Spending Review: Osborne wields axe
George Osborne: '"It will always pay to work"
Chancellor George Osborne has unveiled the biggest UK spending cuts for decades, with welfare, councils and police budgets all hit.
The pension age will rise sooner than expected, some incapacity benefits will be time limited and other money clawed back through changes to tax credits and housing benefit.
A new bank levy will also be brought in - with full details due on Thursday.
Mr Osborne said the four year cuts were guided by fairness, reform and growth.
But shadow chancellor Alan Johnson, for Labour, called the review a "reckless gamble with people's livelihoods" which risked "stifling the fragile recovery" - a message echoed by the SNP, despite smaller than expected cuts in Scotland.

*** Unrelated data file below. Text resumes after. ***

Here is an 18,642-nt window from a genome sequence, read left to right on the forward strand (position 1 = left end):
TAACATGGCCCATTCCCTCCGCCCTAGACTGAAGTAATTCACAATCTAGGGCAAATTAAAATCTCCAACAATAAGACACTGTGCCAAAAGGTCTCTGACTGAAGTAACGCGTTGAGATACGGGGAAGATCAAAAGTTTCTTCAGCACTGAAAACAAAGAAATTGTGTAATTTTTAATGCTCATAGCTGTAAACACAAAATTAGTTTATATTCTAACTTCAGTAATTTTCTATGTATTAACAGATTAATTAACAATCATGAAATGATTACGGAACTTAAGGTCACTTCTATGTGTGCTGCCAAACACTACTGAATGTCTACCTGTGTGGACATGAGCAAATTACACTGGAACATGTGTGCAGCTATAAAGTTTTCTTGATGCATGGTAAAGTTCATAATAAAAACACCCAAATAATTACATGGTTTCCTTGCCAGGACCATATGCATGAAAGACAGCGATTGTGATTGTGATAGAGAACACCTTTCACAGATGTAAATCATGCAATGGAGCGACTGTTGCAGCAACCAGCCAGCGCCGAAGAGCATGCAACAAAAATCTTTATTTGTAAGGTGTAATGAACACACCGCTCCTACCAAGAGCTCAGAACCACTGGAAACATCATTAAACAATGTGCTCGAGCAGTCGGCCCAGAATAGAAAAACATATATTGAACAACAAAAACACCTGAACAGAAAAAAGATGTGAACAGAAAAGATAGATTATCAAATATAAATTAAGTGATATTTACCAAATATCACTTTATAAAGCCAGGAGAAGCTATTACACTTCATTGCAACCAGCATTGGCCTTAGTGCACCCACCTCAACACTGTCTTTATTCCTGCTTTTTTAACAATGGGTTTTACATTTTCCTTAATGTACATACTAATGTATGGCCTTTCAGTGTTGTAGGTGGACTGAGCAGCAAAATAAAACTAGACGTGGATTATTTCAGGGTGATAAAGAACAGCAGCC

Mr Osborne ended his hour-long Commons statement by claiming the 19% average cuts to departmental budgets were less severe than expected. This is thanks to an extra £7bn in savings from the welfare budget and a £3.5bn increase in public sector employee pension contributions.
The chancellor claimed it meant his savings were less than the 20% cuts Labour had planned ahead of the general election.
BBC Economics Editor Stephanie Flanders said that, at first glance, "the cuts to the welfare benefit are regressive, in the most basic sense of costing families in the lower half of the income distribution more".
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